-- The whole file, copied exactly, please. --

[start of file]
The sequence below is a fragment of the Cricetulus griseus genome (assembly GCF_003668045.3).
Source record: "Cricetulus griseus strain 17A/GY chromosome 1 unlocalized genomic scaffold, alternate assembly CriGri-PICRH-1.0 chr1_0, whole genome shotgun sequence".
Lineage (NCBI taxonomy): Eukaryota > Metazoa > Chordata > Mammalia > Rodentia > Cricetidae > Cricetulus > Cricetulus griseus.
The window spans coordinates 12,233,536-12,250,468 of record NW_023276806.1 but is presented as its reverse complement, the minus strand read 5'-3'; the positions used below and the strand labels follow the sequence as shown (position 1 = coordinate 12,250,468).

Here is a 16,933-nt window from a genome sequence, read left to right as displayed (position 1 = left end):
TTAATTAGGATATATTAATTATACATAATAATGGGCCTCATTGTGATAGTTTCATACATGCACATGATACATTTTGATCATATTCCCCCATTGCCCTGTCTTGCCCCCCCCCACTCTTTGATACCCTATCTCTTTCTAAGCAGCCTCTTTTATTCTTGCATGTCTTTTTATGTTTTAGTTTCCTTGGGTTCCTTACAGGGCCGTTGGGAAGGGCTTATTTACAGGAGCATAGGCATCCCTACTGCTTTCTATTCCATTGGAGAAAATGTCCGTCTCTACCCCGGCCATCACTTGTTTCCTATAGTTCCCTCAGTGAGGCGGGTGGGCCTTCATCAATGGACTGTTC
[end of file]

The sequence below is a fragment of the Cricetulus griseus genome (assembly GCF_003668045.3).
Source record: "Cricetulus griseus strain 17A/GY chromosome 1 unlocalized genomic scaffold, alternate assembly CriGri-PICRH-1.0 chr1_0, whole genome shotgun sequence".
Lineage (NCBI taxonomy): Eukaryota > Metazoa > Chordata > Mammalia > Rodentia > Cricetidae > Cricetulus > Cricetulus griseus.
The window spans coordinates 12,233,536-12,250,468 of record NW_023276806.1 but is presented as its reverse complement, the minus strand read 5'-3'; the positions used below and the strand labels follow the sequence as shown (position 1 = coordinate 12,250,468).

Here is a 16,933-nt window from a genome sequence, read left to right as displayed (position 1 = left end):
TTAATTAGGATATATTAATTATACATAATAATGGGCCTCATTGTGATAGTTTCATACATGCACATGATACATTTTGATCATATTCCCCCATTGCCCTGTCTTGCCCCCCCCCACTCTTTGATACCCTATCTCTTTCTAAGCAGCCTCTTTTATTCTTGCATGTCTTTTTATGTTTTAGTTTCCTTGGGTTCCTTACAGGGCCGTTGGGAAGGGCTTATTTACAGGAGCATAGGCATCCCTACTGCTTTCTATTCCATTGGAGAAAATGTCCGTCTCTACCCCGGCCATCACTTGTTTCCTATAGTTCCCTCAGTGAGGCGGGTGGGCCTTCATCAATGGACTGTTC